Aspergers and writing
From actual mechanical difficulties Aspies experience in acquiring the fine motor skills needed for writing to a desire for perfectionism – this is a first look at just how deep the problems could be…
Aspergers and writing – holding on to that thought!
Some Aspies find that the thoughts are racing through their mind SO fast, they forget what word they were writing by the time they form a letter…. (Actually, Scott Adams, creator of Dilbert, recently expressed some interesting thoughts on this…and admitted to having a problem like this.) This describes a strategy of how we overcame an extreme case of this, one letter at a time….and provide hope that this can, indeed, be mastered. With time…and a lot of work!
Aspergers and writing – sentences
The English language does not show what part each word plays in the sentence – not obviously. This, coupled with the misguided ‘whole language’ approach of teaching our kids are subjected to can make ‘writing correct sentences’ incredibly difficult. Here is how we overcame it…
Aspergers and ‘hearing dyslexia’
This one could have gone here, or in the ‘Aspie Perceptions’ section…either way, it is pertinent. It explains how some Aspies may have a problem often described as ‘hearing dyslexia’, where the sounds they hear might not be perceived in the correct order or having correct lengths. This could explain why some Aspies have such a difficult time with names or unfamiliar words….and could also be related to stuff discussed in a later post, Aspergers and memory – part 1: ’sequencing’.
Aspergers and Reading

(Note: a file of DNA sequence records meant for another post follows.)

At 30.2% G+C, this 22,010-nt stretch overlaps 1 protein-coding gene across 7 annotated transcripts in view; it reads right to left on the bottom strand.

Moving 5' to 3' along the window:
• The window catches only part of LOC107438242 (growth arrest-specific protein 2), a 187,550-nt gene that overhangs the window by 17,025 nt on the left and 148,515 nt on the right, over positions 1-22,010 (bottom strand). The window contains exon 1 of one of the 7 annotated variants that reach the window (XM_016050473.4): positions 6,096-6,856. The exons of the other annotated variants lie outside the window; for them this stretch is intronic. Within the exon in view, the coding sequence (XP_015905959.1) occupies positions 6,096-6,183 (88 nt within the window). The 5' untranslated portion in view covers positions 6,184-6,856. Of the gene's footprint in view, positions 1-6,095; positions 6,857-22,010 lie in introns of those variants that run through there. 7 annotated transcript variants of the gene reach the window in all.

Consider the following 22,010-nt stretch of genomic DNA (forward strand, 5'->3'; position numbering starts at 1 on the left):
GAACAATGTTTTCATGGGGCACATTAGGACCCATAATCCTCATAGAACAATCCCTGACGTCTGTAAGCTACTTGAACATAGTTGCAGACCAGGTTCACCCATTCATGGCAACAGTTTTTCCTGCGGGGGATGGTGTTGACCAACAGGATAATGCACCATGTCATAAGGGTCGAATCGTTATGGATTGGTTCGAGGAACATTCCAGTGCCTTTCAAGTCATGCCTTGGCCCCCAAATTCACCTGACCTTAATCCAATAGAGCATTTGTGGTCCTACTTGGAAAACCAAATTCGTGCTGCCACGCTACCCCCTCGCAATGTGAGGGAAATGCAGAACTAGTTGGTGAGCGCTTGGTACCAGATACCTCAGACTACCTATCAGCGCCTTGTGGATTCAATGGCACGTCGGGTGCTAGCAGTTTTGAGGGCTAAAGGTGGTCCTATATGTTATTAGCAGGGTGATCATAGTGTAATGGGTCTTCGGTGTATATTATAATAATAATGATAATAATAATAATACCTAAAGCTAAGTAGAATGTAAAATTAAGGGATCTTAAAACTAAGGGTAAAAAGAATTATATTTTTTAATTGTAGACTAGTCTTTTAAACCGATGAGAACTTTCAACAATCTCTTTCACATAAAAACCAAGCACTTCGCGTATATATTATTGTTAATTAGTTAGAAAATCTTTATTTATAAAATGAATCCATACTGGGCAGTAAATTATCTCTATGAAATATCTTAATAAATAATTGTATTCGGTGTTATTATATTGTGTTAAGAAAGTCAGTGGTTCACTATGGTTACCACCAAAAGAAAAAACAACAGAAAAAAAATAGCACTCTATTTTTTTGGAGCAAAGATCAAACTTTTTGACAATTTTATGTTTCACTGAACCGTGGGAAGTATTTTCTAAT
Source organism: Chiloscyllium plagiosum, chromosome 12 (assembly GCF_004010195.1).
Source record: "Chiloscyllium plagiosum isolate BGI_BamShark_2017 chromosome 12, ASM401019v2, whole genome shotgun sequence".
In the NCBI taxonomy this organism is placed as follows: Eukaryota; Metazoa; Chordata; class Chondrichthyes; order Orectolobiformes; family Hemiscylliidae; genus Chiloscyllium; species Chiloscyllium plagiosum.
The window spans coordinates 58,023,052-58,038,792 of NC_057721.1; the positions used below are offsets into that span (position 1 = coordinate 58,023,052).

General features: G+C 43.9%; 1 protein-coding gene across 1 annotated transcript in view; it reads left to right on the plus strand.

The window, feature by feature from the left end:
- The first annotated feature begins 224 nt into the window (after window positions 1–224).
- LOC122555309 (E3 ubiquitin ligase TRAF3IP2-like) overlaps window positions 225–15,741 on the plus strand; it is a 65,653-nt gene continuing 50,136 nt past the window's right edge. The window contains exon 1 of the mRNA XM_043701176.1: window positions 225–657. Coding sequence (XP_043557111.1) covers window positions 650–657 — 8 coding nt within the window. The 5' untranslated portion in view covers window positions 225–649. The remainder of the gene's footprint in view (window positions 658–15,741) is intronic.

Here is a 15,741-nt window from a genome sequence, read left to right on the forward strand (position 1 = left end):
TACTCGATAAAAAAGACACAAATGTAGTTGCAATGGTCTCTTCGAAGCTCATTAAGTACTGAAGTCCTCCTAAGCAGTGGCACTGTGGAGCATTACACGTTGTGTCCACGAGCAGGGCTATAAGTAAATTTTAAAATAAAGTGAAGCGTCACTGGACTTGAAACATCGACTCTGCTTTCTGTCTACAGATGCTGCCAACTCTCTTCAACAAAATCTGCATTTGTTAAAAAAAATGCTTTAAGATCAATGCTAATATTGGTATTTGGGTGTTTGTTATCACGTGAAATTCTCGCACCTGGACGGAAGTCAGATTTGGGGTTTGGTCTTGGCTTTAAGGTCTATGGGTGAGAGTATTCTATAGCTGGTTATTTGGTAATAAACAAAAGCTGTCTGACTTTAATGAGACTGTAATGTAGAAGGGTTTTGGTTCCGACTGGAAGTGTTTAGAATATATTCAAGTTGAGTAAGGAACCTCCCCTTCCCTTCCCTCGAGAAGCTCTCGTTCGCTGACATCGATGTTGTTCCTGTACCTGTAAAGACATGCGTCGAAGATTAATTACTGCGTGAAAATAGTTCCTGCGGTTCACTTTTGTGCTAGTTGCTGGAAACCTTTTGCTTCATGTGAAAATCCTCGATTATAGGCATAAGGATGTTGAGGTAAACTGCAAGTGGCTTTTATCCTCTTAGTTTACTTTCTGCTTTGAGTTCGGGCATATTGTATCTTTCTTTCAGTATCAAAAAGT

It is sometimes difficult for Aspie kids to learn to read. Here, I explain how we used a videogame as a tool to help our son learn to read…. and he has gone on to become a very fast reader with excellent comprehension.
Aspergers and accurate words
So often, Aspies are accused of being obtructionist or obstinate, or that sort of stuff, just because they are unable to extrapolate meaning from phrases where inaccurate words are used. This is not an ‘on purpose’ thing…but a true inablity to understand what is asked of them. This post explores that – along with a humorous (and TRUE) anecdote to illustrate this.
Aspergers, drawing and art
Aspies have different limitations. Many times, we need to learn consciously things that would appear to come ‘naturally’ to others… Reducing an image into its constituent shapes is just one of many such things….and this post describes a true life story demonstrating just that. Now, if such simple things have to be learned (and thereafter processed) consciously, consider what other ‘obvious’ things Aspies need to be taught a ‘method’ for…
Aspergers and ‘painting music’
Some teachers just don’t get it: it alomst seems like the pendulum has swung so far away from ‘structured learning’ that today’s teaching methods have been designed to frustrate and marginalize Aspies….here is an example, along with the somewhat creative solution we, as parents, found to ‘fight back’!
Aspergers and memory – part 1: ’sequencing’
In this post, I ask more questions than answer. However, many ‘memory studies’ have shown that Aspies have great difficulty in remembering the sequence of things….which could relate to ‘hearing dyslexia’, and more…